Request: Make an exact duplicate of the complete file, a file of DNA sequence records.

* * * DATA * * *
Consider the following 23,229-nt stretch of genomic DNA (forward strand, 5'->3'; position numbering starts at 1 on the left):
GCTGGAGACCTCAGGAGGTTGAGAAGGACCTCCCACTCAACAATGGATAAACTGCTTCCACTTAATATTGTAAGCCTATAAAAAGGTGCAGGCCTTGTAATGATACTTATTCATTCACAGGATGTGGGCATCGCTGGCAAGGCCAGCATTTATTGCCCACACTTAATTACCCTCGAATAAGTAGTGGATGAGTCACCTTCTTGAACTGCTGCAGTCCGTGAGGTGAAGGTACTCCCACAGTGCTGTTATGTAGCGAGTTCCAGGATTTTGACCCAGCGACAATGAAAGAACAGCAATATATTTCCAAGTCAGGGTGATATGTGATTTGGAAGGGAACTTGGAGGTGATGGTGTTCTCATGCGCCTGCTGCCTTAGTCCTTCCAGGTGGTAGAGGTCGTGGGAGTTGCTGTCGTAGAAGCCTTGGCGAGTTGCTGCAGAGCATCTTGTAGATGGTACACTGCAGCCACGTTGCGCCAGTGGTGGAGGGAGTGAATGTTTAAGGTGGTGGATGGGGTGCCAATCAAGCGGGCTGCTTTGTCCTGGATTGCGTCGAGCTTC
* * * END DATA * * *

Consider the following 23,229-nt stretch of genomic DNA (forward strand, 5'->3'; position numbering starts at 1 on the left):
GCTGGAGACCTCAGGAGGTTGAGAAGGACCTCCCACTCAACAATGGATAAACTGCTTCCACTTAATATTGTAAGCCTATAAAAAGGTGCAGGCCTTGTAATGATACTTATTCATTCACAGGATGTGGGCATCGCTGGCAAGGCCAGCATTTATTGCCCACACTTAATTACCCTCGAATAAGTAGTGGATGAGTCACCTTCTTGAACTGCTGCAGTCCGTGAGGTGAAGGTACTCCCACAGTGCTGTTATGTAGCGAGTTCCAGGATTTTGACCCAGCGACAATGAAAGAACAGCAATATATTTCCAAGTCAGGGTGATATGTGATTTGGAAGGGAACTTGGAGGTGATGGTGTTCTCATGCGCCTGCTGCCTTAGTCCTTCCAGGTGGTAGAGGTCGTGGGAGTTGCTGTCGTAGAAGCCTTGGCGAGTTGCTGCAGAGCATCTTGTAGATGGTACACTGCAGCCACGTTGCGCCAGTGGTGGAGGGAGTGAATGTTTAAGGTGGTGGATGGGGTGCCAATCAAGCGGGCTGCTTTGTCCTGGATTGCGTCGAGCTTC